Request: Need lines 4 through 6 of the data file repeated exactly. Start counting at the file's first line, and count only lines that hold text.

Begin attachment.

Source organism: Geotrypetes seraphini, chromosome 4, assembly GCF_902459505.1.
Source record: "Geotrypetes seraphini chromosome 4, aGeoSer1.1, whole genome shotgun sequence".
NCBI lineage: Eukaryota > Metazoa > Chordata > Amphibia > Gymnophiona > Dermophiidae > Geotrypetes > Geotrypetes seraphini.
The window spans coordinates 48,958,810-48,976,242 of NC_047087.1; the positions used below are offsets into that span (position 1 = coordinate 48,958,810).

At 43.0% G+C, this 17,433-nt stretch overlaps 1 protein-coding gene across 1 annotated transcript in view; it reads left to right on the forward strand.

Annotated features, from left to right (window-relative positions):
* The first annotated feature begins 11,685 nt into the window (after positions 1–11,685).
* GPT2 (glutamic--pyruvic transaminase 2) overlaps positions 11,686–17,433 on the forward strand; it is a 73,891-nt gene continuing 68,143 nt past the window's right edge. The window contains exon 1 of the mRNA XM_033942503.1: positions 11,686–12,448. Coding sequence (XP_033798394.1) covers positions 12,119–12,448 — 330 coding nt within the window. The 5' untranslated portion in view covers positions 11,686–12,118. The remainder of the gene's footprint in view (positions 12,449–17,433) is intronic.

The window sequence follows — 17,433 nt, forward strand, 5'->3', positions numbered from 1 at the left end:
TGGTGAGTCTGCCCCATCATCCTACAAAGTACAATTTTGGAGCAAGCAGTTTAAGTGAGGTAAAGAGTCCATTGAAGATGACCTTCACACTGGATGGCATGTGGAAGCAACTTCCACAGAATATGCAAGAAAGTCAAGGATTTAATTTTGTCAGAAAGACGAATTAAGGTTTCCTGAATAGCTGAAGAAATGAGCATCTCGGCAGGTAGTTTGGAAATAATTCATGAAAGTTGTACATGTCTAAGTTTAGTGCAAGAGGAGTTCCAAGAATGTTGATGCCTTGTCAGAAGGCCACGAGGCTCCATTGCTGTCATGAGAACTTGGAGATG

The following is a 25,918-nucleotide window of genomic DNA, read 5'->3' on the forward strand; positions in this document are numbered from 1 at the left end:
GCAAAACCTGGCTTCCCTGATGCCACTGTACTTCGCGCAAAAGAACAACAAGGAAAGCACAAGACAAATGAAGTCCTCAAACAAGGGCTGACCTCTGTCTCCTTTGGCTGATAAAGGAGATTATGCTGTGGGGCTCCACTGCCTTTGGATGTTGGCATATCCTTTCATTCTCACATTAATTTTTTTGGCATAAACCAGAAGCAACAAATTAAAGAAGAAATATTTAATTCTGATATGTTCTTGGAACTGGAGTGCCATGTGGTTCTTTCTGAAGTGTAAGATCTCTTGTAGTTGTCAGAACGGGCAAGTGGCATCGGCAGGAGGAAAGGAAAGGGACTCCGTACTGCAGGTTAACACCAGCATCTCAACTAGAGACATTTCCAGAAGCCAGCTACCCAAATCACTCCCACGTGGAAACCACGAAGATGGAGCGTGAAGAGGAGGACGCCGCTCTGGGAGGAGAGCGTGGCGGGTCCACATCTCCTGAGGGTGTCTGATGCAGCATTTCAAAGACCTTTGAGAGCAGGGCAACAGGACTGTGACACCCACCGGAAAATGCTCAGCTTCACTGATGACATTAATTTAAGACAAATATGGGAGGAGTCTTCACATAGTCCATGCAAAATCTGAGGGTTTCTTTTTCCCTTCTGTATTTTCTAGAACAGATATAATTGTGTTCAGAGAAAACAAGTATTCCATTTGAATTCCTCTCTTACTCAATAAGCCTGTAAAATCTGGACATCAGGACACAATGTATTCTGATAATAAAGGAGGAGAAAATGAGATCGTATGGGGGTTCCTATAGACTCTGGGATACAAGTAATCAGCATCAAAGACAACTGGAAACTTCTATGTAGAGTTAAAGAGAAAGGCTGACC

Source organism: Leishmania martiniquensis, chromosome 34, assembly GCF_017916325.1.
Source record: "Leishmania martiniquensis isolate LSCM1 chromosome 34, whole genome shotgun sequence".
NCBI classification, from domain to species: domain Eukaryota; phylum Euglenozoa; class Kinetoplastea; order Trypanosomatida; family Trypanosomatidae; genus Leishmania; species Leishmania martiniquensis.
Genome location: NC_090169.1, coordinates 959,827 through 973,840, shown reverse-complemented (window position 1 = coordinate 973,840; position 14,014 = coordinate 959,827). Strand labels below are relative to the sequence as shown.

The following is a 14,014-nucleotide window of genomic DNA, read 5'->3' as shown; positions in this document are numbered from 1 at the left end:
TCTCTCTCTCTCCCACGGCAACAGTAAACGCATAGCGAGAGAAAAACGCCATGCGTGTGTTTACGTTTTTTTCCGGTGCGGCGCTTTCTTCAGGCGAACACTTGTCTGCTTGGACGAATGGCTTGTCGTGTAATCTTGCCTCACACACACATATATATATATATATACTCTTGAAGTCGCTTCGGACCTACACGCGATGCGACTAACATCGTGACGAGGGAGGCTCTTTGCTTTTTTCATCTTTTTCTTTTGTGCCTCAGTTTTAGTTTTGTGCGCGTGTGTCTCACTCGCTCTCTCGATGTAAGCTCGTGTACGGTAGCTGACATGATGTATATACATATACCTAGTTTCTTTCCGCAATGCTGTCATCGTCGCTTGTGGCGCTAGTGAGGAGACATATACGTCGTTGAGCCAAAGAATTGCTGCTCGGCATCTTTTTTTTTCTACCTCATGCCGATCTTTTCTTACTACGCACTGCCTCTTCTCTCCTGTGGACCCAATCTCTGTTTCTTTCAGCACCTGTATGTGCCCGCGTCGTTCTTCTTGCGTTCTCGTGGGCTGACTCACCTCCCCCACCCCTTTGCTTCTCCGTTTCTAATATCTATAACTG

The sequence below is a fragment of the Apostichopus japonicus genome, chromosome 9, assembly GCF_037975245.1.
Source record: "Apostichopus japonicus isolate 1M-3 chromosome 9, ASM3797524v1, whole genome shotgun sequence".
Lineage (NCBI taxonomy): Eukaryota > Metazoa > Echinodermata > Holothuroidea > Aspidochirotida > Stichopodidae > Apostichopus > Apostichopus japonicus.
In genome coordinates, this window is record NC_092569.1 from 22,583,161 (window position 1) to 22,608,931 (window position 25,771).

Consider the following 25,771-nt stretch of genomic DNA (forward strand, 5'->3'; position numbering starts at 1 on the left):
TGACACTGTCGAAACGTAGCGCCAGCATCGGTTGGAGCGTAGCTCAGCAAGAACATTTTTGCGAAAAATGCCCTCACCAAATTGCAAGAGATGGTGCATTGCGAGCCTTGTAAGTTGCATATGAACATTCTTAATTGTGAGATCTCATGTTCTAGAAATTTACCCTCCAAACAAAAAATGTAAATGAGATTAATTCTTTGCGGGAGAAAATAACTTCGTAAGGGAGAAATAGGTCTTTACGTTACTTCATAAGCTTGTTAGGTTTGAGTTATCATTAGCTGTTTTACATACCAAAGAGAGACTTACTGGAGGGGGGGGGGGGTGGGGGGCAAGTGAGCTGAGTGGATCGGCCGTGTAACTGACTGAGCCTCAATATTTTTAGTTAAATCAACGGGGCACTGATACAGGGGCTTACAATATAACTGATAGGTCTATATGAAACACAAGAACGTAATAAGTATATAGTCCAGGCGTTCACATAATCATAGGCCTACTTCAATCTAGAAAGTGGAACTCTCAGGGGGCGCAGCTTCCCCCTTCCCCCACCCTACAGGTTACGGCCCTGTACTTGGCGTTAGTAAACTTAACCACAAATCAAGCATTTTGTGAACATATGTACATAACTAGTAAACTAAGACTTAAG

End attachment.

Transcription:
The window spans coordinates 48,958,810-48,976,242 of NC_047087.1; the positions used below are offsets into that span (position 1 = coordinate 48,958,810).

At 43.0% G+C, this 17,433-nt stretch overlaps 1 protein-coding gene across 1 annotated transcript in view; it reads left to right on the forward strand.

Annotated features, from left to right (window-relative positions):